This has, in fact, already happened in the case of motorcycles. A brief glance at wikipedia demonstrates that motorcycles are about as old as cars. These early motorcycles were literally motor-cycles: cycles with motors on them. Attach a motor and an extra stabilizing wheel to a penny-farthing, and voila! You’ve got a motorized vehicle. Motorcycles thus have a completely separate genaeology from that of the car, which was initially conceived as a horseless carriage. If you are at all familiar with e-bikes, then this should start to sound familiar.

1910 FN

A 1910 Fabrique Nationale motorcycle.

To make a long history short, motorcycles continued to look like bicycles for some time, and as bicycles became more sophisticated, so too did motorcycles. Gradually, the pedals disappeared, to be replaced with a stronger engine which in turn required a sturdier frame. Motorcycles began to diverge from their pedal-powered cousins. By the 1930s, motorcycles had taken on a distinct form of their own, with almost all signs of their pedal-powered history expunged in favour of more power, speed, and durability. And these, in turn, gave rise to the high-speed crotch-rockets that can often be seen in flagrant violation of speed limits today.

A 1920 Indian Powerplus.

A 1930 “Squariel” motorcycle. By now, almost all signs of its bicycle ancestry are gone.

This is a very crude history, mostly culled from wikipedia, so you shouldn’t take it as authoritative. My expertise is cars, trains and (occasional) aircraft; not motorcycles. But you only have to look at the pictures to see the clear trend: The metaphor of biological evolution is actually a very good one to describe the development of motorcycles and many other technologies besides: A mutation (innovation) caused one small population (motor bicycles) to diverge from a parent species (pedal-powered bicycles), at which point it was subjected to a different set of selection pressures (a different user base), and gradually diverged to become something completely different.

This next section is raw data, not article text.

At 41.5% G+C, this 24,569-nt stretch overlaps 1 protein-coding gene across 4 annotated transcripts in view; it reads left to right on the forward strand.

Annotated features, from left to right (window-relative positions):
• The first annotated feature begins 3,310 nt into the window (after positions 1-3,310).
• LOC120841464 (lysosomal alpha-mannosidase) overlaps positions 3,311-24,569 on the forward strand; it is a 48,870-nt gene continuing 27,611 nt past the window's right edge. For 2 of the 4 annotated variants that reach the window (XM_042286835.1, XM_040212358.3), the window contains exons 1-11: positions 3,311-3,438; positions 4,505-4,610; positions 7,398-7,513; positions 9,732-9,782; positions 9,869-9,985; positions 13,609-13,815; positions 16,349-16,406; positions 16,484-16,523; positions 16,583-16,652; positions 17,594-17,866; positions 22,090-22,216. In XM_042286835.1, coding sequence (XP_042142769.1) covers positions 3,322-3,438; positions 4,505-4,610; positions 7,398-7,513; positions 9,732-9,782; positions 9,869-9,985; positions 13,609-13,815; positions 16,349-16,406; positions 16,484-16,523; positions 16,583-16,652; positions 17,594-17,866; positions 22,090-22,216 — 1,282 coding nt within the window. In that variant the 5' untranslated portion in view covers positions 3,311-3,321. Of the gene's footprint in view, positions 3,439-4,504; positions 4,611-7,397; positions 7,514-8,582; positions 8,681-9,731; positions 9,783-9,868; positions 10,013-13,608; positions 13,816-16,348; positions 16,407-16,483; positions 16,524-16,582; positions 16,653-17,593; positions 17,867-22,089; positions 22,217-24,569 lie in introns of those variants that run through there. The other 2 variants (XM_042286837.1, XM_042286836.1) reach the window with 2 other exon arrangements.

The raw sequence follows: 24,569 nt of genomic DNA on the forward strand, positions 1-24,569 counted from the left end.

As with biological evolution, the question of when a new species actually emerged is a purely subjective one-a crucial consideration when we consider the future of e-bikes. At this stage, there is no reason why e-bikes should not be allowed in the bike paths and bike lanes that make cycling a safe and enjoyable means of transport for so many people. We could justifably be accused of ableism or age discrimination if we did not allow them to use these spaces. But e-bikes, like motorcycles before them, will almost certainly evolve into something distinct from bicycles. They could become faster and dangerous for the slower cyclists around them. But at their point their riders may not take kindly to being pushed off of the bike paths they have become accustomed to using. Indeed, e-bike technology will likely evolve based on the assumption that they will be used in these spaces. The possible outcome could be that what was once bike paths will become a kind of second-tier road, dominated by electric motorcycles on which pedal cyclists will be, once again marginalized.

This might not happen. Technological development is impossible to predict. But we do need to acknowledge that, one way or another, the technologies we use today will change into something else. And as they do so, the social practices and political structures that have built up around them might not change with them, or at least might not change in a way that resolves the problems caused by changing technology. Laws and habits are much harder to modify than bicycle frames. That means that when we think about how to integrate e-bikes and other new technologies into our society, we need to consider not only how they are, but also how they will be.